With the New Year beginning, many of us look at the next twelve months as an opportunity to accomplish, inspire, and shed the old patterns of thinking and living. This is a great thing! But if you already feel yourself slipping away from your New Year’s resolutions, here’s a thought to hold in mind so that when you get to February you don’t start hating yourself for not living up to your expectations – understand the difference between hope and false hope.
Hope includes qualities like anticipation, eagerness, excitement, creativity, awareness, dreaming, and planning out the small steps to get you where you hope to be. These qualities make you feel light, alive, present, charismatic, filled with an attitude that nothing in the world can keep you from accomplishing your goal. There’s a tingling in your bones that tells you how close you are, your heart expands into feelings of joy, an intuitive ability activates that guides your every move. Hope is the essence of why we are living this human experience, for the hope of love and peace and freedom. Hope is all about an abundance of choices and knowing you have the freedom to make them. Hope is an acceptance of where you are in your life because you know that right now is exactly where you need to be to get to where you want to go. Hope is your ultimate motivation.
False hope is the illusion that all of the qualities of hope are present when in reality; you’re nowhere close to hope. Your stomach ties in knots but you don’t quite know why. You get anxious when you think about all the things that need to happen in order for your hope to be fulfilled. In your gut, you kind of know that you’ll never actually make it there in this lifetime but you want this so bad that you’re willing to deny all the road signs that are screaming at you to turn left when you’re turning right. False hope leads you away from yourself into a dense fog of rationalization and frustration. You live in constant motion, banging your head against a massive, solid wall and wondering why the soft bone around your brain isn’t enough to even make a dent. False hope is using the same methods and practicing the same patterns but expecting different results. False hope leads to internal turmoil and eventually a life that looks completely normal on the outside but feels completely insane on the inside. There is no freedom in the fog of false hope, only unrelenting repetition of how things have always been, absent of any evidence of change.
In order to clear the fog, we need to change the patterns. Hope is an ally in this process. False hope only leaves us confused and caught in circular destructive behavior patterns. Do you find yourself making the same resolutions year after new year only to lose all your motivation after a couple of days or weeks? This is having false hope; your goal is either too lofty or you’re not living in reality. For example (and this is kind of a heavy example, but nonetheless valid), I grew up in an abusive family. For about twenty-five years, I held the false hope that someday our family would wake up, recognize the destructive patterns, make healthy changes, and we’d all live happily ever after. As a child and teenager, I tried everything – communication attempts, acting ‘nice’, saying and doing exactly what they wanted me to do, thinking that I could please them if only I were perfect, denying that I had any valid needs, etc. The destructive behavior list was endless. But you know where I ended up? I lost all sight of who I was as a person. I was incredibly unhappy. I felt neglected, unloved, unsupported, and completely exhausted from trying to keep up the façade that I was a well-adjusted, ‘normal’ person. I was living in my own personal hell, created by me and my false hope for my family unit to be anything but what they are. And the day I woke up and saw that I was holding onto false hope as a survival technique, and that it was getting me absolutely nowhere, was the day I truly felt freedom for the first time in my life. What followed were a few hard choices, a lot of tears, and a truckload of self-doubt, but looking at where I am now in my life, in my mental and emotional landscape, I wouldn’t trade it for anything. See, in the freedom I now have comes the realization that I was desperately clinging to false hope and leaving no room for the magic of real, honest hope to transform my life. When I let go of my false hope and expectations, life gave me what I had wanted all along. I found all the things I needed right here inside of me, they’d always been here, I just didn’t know it. I made room for real hope to give me what I really needed – myself, my true happy contented courageous real self. All of our journeys are different, not everyone wants to completely leave their family and venture out into the world like I have (although it is quite an amazing life really). Yet, I am an advocate of taking an honest look at where you stand in your life and having the courage to say ‘no, thanks’ to false hope and ‘absolutely yes!’ to hope.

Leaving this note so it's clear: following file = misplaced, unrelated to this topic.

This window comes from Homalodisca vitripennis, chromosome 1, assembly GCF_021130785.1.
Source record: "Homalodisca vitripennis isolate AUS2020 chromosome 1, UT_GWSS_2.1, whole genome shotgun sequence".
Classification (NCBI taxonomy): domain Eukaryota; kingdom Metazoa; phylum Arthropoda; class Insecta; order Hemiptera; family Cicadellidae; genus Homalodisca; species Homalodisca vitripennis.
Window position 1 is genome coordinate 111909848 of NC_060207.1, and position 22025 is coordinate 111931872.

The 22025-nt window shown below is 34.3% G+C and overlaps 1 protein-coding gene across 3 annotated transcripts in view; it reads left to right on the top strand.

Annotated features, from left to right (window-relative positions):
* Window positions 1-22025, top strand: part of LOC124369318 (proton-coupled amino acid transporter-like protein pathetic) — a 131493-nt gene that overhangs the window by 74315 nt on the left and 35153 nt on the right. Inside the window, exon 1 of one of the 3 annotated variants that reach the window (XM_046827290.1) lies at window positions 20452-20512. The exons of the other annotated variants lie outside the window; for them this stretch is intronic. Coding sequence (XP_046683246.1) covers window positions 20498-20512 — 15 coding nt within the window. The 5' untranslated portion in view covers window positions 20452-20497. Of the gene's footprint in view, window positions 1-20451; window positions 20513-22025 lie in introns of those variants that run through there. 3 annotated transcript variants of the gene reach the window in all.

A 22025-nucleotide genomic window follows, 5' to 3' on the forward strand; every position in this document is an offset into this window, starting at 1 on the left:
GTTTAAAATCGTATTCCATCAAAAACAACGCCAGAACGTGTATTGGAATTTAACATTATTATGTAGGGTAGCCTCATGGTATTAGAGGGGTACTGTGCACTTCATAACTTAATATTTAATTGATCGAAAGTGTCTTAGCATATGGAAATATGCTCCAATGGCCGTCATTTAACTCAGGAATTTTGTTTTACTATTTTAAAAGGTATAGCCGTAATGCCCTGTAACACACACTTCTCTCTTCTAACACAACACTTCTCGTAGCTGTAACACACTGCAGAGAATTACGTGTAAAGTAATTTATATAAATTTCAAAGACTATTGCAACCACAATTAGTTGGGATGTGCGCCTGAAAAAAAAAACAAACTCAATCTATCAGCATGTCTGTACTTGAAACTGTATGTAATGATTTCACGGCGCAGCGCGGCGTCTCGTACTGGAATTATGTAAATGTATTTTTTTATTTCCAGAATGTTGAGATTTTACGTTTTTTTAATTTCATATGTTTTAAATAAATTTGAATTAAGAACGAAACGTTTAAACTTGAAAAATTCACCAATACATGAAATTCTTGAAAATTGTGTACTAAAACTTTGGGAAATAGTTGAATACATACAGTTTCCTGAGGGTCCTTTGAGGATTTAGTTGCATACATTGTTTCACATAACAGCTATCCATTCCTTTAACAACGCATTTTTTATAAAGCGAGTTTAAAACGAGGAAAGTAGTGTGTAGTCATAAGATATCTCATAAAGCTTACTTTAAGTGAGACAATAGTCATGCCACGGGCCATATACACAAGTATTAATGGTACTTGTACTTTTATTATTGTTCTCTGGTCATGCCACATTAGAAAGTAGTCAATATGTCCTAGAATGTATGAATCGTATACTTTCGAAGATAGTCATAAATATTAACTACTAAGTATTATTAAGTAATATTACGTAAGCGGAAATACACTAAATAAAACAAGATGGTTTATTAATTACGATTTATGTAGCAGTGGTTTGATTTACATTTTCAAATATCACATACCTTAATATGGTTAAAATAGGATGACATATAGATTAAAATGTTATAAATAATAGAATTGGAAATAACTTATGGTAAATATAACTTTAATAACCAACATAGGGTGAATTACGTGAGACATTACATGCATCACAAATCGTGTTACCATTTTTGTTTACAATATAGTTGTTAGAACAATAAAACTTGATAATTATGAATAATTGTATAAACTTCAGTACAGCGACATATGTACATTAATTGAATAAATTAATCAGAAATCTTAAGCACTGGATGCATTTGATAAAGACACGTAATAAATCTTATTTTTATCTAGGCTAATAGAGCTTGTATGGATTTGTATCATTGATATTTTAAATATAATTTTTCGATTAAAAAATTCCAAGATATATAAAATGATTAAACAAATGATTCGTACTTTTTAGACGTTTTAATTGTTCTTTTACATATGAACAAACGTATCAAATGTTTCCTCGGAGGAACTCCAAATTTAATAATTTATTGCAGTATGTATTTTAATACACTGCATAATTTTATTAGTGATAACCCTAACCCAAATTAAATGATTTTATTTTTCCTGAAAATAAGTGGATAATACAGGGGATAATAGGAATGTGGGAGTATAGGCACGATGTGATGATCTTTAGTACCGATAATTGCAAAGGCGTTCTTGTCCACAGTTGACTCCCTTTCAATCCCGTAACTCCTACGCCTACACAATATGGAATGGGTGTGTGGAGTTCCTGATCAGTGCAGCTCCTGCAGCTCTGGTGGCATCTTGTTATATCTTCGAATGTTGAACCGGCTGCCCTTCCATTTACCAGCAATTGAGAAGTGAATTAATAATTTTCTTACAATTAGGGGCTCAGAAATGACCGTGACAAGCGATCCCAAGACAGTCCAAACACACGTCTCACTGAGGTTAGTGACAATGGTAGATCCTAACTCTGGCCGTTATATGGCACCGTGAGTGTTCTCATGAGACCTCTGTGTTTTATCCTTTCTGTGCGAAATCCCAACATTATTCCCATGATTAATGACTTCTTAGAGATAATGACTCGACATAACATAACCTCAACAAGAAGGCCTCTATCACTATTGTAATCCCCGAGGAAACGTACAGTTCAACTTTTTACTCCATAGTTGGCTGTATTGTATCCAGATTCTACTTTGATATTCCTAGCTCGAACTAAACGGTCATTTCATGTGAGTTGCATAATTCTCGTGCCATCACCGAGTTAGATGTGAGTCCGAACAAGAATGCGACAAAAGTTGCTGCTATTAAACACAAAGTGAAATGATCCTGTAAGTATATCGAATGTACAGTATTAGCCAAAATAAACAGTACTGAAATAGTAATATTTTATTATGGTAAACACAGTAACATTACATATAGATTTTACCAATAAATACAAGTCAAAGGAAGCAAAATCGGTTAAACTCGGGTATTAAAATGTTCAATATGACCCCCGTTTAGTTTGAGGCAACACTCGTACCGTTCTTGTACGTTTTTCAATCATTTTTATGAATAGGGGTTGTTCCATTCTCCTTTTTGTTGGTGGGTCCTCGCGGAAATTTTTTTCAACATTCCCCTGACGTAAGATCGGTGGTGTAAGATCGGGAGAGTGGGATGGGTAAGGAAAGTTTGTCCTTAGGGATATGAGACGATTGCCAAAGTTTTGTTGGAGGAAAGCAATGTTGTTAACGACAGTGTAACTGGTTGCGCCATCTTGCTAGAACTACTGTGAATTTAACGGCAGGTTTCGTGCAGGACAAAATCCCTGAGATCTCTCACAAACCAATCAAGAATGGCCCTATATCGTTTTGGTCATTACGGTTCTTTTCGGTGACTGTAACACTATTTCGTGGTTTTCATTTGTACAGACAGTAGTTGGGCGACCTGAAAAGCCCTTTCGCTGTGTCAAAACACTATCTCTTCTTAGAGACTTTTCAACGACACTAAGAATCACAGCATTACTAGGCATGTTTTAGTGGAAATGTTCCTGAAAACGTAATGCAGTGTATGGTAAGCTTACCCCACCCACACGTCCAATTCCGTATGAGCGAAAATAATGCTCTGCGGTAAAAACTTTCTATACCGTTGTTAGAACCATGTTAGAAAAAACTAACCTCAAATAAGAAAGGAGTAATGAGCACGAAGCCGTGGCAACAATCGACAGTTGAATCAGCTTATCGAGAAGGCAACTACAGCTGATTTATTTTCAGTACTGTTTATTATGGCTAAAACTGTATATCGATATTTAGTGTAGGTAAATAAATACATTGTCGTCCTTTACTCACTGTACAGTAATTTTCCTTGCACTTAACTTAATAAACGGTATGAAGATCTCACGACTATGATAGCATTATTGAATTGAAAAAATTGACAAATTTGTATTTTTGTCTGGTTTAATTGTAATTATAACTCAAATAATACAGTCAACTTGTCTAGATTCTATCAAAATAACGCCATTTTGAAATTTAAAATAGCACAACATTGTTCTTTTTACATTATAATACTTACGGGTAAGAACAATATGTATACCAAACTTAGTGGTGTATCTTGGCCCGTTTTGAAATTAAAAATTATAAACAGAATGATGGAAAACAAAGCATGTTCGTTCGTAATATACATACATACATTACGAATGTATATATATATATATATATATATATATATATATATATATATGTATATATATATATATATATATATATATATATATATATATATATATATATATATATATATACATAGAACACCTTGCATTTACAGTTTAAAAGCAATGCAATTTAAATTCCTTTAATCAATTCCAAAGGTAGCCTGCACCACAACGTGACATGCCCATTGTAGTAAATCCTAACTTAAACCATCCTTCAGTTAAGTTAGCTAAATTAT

So when you’re thinking about the changes you’d like to see in your life, whether big or small, ponder whether or not you’re absorbing the qualities of hope or clinging to the qualities of false hope. You’ll know you’re on the right track when the fog lifts. Your instincts engage and you see your life with a clarity you’ve never experienced before. In that clarity, the seed of hope is planted. Water it, softly speak words of encouragement, and watch as the most tender, beautiful, loving awe fills your heart. This is hope. Growing and transforming…